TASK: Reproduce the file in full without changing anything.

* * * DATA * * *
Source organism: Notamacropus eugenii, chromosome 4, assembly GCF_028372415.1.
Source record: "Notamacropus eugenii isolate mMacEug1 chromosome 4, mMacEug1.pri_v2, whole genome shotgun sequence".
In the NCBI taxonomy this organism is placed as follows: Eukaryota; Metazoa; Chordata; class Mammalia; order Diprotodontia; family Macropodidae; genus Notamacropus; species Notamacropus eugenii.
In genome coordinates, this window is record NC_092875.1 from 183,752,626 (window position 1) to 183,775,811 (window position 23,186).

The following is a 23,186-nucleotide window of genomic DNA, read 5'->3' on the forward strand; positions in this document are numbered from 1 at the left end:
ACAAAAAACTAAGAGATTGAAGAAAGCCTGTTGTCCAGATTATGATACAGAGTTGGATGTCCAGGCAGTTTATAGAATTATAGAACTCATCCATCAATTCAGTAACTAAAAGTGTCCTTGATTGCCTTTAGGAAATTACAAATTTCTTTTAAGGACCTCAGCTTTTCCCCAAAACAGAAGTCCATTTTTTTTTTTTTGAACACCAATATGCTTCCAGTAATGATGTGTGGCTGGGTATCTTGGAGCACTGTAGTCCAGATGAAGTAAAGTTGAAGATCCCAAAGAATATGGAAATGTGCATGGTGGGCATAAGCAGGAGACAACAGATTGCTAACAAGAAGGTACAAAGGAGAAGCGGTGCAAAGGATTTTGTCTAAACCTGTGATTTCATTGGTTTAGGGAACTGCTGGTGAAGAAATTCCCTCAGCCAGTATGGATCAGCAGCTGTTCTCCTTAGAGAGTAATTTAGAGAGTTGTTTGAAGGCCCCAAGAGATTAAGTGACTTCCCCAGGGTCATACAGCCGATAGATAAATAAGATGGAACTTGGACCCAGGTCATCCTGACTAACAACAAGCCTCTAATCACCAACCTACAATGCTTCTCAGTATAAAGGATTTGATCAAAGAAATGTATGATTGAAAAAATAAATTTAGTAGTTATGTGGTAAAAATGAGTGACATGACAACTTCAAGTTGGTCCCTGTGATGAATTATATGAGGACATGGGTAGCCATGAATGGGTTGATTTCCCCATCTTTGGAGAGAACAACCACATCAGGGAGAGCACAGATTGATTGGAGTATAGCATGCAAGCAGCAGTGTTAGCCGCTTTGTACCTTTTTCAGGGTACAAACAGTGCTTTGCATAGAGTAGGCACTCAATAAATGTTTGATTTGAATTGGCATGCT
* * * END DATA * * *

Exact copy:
Source organism: Notamacropus eugenii, chromosome 4, assembly GCF_028372415.1.
Source record: "Notamacropus eugenii isolate mMacEug1 chromosome 4, mMacEug1.pri_v2, whole genome shotgun sequence".
In the NCBI taxonomy this organism is placed as follows: Eukaryota; Metazoa; Chordata; class Mammalia; order Diprotodontia; family Macropodidae; genus Notamacropus; species Notamacropus eugenii.
In genome coordinates, this window is record NC_092875.1 from 183,752,626 (window position 1) to 183,775,811 (window position 23,186).

The following is a 23,186-nucleotide window of genomic DNA, read 5'->3' on the forward strand; positions in this document are numbered from 1 at the left end:
ACAAAAAACTAAGAGATTGAAGAAAGCCTGTTGTCCAGATTATGATACAGAGTTGGATGTCCAGGCAGTTTATAGAATTATAGAACTCATCCATCAATTCAGTAACTAAAAGTGTCCTTGATTGCCTTTAGGAAATTACAAATTTCTTTTAAGGACCTCAGCTTTTCCCCAAAACAGAAGTCCATTTTTTTTTTTTTGAACACCAATATGCTTCCAGTAATGATGTGTGGCTGGGTATCTTGGAGCACTGTAGTCCAGATGAAGTAAAGTTGAAGATCCCAAAGAATATGGAAATGTGCATGGTGGGCATAAGCAGGAGACAACAGATTGCTAACAAGAAGGTACAAAGGAGAAGCGGTGCAAAGGATTTTGTCTAAACCTGTGATTTCATTGGTTTAGGGAACTGCTGGTGAAGAAATTCCCTCAGCCAGTATGGATCAGCAGCTGTTCTCCTTAGAGAGTAATTTAGAGAGTTGTTTGAAGGCCCCAAGAGATTAAGTGACTTCCCCAGGGTCATACAGCCGATAGATAAATAAGATGGAACTTGGACCCAGGTCATCCTGACTAACAACAAGCCTCTAATCACCAACCTACAATGCTTCTCAGTATAAAGGATTTGATCAAAGAAATGTATGATTGAAAAAATAAATTTAGTAGTTATGTGGTAAAAATGAGTGACATGACAACTTCAAGTTGGTCCCTGTGATGAATTATATGAGGACATGGGTAGCCATGAATGGGTTGATTTCCCCATCTTTGGAGAGAACAACCACATCAGGGAGAGCACAGATTGATTGGAGTATAGCATGCAAGCAGCAGTGTTAGCCGCTTTGTACCTTTTTCAGGGTACAAACAGTGCTTTGCATAGAGTAGGCACTCAATAAATGTTTGATTTGAATTGGCATGCT